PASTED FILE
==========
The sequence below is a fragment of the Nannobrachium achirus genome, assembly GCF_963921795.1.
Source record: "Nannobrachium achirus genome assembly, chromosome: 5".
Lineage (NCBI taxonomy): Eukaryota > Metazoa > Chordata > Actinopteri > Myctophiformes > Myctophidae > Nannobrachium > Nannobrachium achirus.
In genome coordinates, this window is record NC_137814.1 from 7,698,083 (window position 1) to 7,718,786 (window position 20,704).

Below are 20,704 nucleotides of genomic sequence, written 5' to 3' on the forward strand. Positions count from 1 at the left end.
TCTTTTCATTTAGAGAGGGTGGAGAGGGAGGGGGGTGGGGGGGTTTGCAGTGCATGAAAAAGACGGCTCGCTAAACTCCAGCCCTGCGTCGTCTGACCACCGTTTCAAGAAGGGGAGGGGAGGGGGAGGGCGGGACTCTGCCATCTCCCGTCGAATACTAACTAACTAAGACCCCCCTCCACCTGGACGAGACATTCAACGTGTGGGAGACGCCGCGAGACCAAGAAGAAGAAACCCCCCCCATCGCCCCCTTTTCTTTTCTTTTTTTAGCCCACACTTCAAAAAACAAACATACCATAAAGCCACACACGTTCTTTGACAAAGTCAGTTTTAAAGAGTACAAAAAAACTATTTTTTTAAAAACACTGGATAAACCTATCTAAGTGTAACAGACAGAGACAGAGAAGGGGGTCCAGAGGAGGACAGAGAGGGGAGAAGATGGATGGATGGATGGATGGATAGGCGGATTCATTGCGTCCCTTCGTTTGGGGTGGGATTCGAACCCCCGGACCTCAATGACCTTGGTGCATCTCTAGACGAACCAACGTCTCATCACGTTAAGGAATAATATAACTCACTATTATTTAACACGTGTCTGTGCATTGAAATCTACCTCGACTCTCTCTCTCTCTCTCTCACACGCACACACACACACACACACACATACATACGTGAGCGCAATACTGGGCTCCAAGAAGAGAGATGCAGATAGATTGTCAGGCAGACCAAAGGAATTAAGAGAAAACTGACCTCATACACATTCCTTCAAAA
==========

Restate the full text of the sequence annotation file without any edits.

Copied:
The sequence below is a fragment of the Nannobrachium achirus genome, assembly GCF_963921795.1.
Source record: "Nannobrachium achirus genome assembly, chromosome: 5".
Lineage (NCBI taxonomy): Eukaryota > Metazoa > Chordata > Actinopteri > Myctophiformes > Myctophidae > Nannobrachium > Nannobrachium achirus.
In genome coordinates, this window is record NC_137814.1 from 7,698,083 (window position 1) to 7,718,786 (window position 20,704).

Below are 20,704 nucleotides of genomic sequence, written 5' to 3' on the forward strand. Positions count from 1 at the left end.
TCTTTTCATTTAGAGAGGGTGGAGAGGGAGGGGGGTGGGGGGGTTTGCAGTGCATGAAAAAGACGGCTCGCTAAACTCCAGCCCTGCGTCGTCTGACCACCGTTTCAAGAAGGGGAGGGGAGGGGGAGGGCGGGACTCTGCCATCTCCCGTCGAATACTAACTAACTAAGACCCCCCTCCACCTGGACGAGACATTCAACGTGTGGGAGACGCCGCGAGACCAAGAAGAAGAAACCCCCCCCATCGCCCCCTTTTCTTTTCTTTTTTTAGCCCACACTTCAAAAAACAAACATACCATAAAGCCACACACGTTCTTTGACAAAGTCAGTTTTAAAGAGTACAAAAAAACTATTTTTTTAAAAACACTGGATAAACCTATCTAAGTGTAACAGACAGAGACAGAGAAGGGGGTCCAGAGGAGGACAGAGAGGGGAGAAGATGGATGGATGGATGGATGGATAGGCGGATTCATTGCGTCCCTTCGTTTGGGGTGGGATTCGAACCCCCGGACCTCAATGACCTTGGTGCATCTCTAGACGAACCAACGTCTCATCACGTTAAGGAATAATATAACTCACTATTATTTAACACGTGTCTGTGCATTGAAATCTACCTCGACTCTCTCTCTCTCTCTCTCACACGCACACACACACACACACACACATACATACGTGAGCGCAATACTGGGCTCCAAGAAGAGAGATGCAGATAGATTGTCAGGCAGACCAAAGGAATTAAGAGAAAACTGACCTCATACACATTCCTTCAAAA